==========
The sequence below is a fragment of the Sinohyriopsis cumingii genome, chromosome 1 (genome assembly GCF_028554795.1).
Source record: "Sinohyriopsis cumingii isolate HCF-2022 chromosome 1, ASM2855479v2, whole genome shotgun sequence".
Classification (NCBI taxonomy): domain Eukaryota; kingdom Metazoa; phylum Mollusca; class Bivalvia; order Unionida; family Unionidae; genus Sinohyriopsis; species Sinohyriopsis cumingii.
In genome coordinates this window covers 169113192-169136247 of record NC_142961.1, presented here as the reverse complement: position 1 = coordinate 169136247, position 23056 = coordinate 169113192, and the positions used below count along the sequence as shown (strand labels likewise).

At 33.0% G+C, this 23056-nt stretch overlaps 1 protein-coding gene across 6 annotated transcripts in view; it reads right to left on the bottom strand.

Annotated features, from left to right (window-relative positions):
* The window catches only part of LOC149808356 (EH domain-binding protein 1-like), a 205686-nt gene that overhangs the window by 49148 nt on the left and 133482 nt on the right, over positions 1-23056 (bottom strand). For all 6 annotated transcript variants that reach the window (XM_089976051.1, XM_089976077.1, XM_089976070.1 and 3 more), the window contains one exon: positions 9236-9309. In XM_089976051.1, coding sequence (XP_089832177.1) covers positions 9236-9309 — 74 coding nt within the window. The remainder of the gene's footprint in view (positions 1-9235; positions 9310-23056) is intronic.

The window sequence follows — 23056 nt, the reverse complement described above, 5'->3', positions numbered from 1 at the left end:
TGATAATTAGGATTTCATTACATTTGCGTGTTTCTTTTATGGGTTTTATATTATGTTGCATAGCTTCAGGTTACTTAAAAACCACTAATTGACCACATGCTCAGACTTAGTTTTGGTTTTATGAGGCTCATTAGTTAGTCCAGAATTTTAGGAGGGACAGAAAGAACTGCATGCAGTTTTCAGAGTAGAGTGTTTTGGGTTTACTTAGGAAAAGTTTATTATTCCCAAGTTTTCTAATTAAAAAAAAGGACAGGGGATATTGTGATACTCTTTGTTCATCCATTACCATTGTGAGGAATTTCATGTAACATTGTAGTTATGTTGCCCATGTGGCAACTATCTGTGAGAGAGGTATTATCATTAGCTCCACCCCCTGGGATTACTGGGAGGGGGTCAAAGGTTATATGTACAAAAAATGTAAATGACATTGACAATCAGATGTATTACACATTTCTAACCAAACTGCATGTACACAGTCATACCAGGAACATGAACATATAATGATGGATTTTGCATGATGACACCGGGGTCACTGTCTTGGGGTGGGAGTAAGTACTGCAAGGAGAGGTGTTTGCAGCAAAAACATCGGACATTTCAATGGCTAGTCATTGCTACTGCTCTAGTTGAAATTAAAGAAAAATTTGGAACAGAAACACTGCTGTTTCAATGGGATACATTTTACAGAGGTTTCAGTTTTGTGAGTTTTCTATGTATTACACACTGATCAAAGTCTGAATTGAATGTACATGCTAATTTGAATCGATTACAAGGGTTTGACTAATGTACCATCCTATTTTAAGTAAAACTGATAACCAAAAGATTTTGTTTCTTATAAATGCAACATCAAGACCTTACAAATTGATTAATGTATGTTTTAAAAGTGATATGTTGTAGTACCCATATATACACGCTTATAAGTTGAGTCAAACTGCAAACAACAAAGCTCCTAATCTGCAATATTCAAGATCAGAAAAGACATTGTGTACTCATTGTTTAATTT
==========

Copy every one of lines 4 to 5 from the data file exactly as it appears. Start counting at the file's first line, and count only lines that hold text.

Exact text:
In genome coordinates this window covers 169113192-169136247 of record NC_142961.1, presented here as the reverse complement: position 1 = coordinate 169136247, position 23056 = coordinate 169113192, and the positions used below count along the sequence as shown (strand labels likewise).

At 33.0% G+C, this 23056-nt stretch overlaps 1 protein-coding gene across 6 annotated transcripts in view; it reads right to left on the bottom strand.